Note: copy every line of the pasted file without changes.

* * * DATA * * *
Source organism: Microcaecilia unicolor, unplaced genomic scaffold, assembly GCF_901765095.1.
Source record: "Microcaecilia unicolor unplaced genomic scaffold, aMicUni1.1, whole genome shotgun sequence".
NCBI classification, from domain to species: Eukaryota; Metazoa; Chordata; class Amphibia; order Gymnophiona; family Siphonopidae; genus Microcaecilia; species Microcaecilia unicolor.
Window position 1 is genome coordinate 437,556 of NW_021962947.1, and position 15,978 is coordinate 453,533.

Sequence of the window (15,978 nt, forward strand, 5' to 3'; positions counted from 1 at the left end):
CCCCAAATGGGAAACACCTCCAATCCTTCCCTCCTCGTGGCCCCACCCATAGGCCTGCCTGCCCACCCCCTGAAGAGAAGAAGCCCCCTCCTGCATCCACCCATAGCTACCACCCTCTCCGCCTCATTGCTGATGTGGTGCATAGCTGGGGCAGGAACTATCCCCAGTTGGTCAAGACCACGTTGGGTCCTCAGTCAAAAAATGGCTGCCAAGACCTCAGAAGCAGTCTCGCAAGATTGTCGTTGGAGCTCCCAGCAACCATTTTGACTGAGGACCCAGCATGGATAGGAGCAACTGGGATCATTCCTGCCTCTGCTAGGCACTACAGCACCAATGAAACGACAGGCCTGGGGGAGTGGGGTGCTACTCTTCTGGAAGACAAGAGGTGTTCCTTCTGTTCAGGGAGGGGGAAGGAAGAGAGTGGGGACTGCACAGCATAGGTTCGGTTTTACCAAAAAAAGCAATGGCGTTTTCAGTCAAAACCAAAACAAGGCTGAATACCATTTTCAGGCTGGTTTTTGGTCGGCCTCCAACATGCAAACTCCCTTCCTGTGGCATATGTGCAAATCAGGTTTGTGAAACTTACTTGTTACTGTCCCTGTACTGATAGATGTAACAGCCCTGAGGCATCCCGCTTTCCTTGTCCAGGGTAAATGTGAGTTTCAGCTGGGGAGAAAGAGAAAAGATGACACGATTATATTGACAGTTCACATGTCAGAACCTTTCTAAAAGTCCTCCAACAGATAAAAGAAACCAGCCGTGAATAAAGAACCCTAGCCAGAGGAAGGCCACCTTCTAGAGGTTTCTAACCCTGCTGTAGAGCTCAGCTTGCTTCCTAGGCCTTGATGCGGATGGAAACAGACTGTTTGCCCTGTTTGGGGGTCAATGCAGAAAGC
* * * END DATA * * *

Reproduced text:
Source organism: Microcaecilia unicolor, unplaced genomic scaffold, assembly GCF_901765095.1.
Source record: "Microcaecilia unicolor unplaced genomic scaffold, aMicUni1.1, whole genome shotgun sequence".
NCBI classification, from domain to species: Eukaryota; Metazoa; Chordata; class Amphibia; order Gymnophiona; family Siphonopidae; genus Microcaecilia; species Microcaecilia unicolor.
Window position 1 is genome coordinate 437,556 of NW_021962947.1, and position 15,978 is coordinate 453,533.

Sequence of the window (15,978 nt, forward strand, 5' to 3'; positions counted from 1 at the left end):
CCCCAAATGGGAAACACCTCCAATCCTTCCCTCCTCGTGGCCCCACCCATAGGCCTGCCTGCCCACCCCCTGAAGAGAAGAAGCCCCCTCCTGCATCCACCCATAGCTACCACCCTCTCCGCCTCATTGCTGATGTGGTGCATAGCTGGGGCAGGAACTATCCCCAGTTGGTCAAGACCACGTTGGGTCCTCAGTCAAAAAATGGCTGCCAAGACCTCAGAAGCAGTCTCGCAAGATTGTCGTTGGAGCTCCCAGCAACCATTTTGACTGAGGACCCAGCATGGATAGGAGCAACTGGGATCATTCCTGCCTCTGCTAGGCACTACAGCACCAATGAAACGACAGGCCTGGGGGAGTGGGGTGCTACTCTTCTGGAAGACAAGAGGTGTTCCTTCTGTTCAGGGAGGGGGAAGGAAGAGAGTGGGGACTGCACAGCATAGGTTCGGTTTTACCAAAAAAAGCAATGGCGTTTTCAGTCAAAACCAAAACAAGGCTGAATACCATTTTCAGGCTGGTTTTTGGTCGGCCTCCAACATGCAAACTCCCTTCCTGTGGCATATGTGCAAATCAGGTTTGTGAAACTTACTTGTTACTGTCCCTGTACTGATAGATGTAACAGCCCTGAGGCATCCCGCTTTCCTTGTCCAGGGTAAATGTGAGTTTCAGCTGGGGAGAAAGAGAAAAGATGACACGATTATATTGACAGTTCACATGTCAGAACCTTTCTAAAAGTCCTCCAACAGATAAAAGAAACCAGCCGTGAATAAAGAACCCTAGCCAGAGGAAGGCCACCTTCTAGAGGTTTCTAACCCTGCTGTAGAGCTCAGCTTGCTTCCTAGGCCTTGATGCGGATGGAAACAGACTGTTTGCCCTGTTTGGGGGTCAATGCAGAAAGC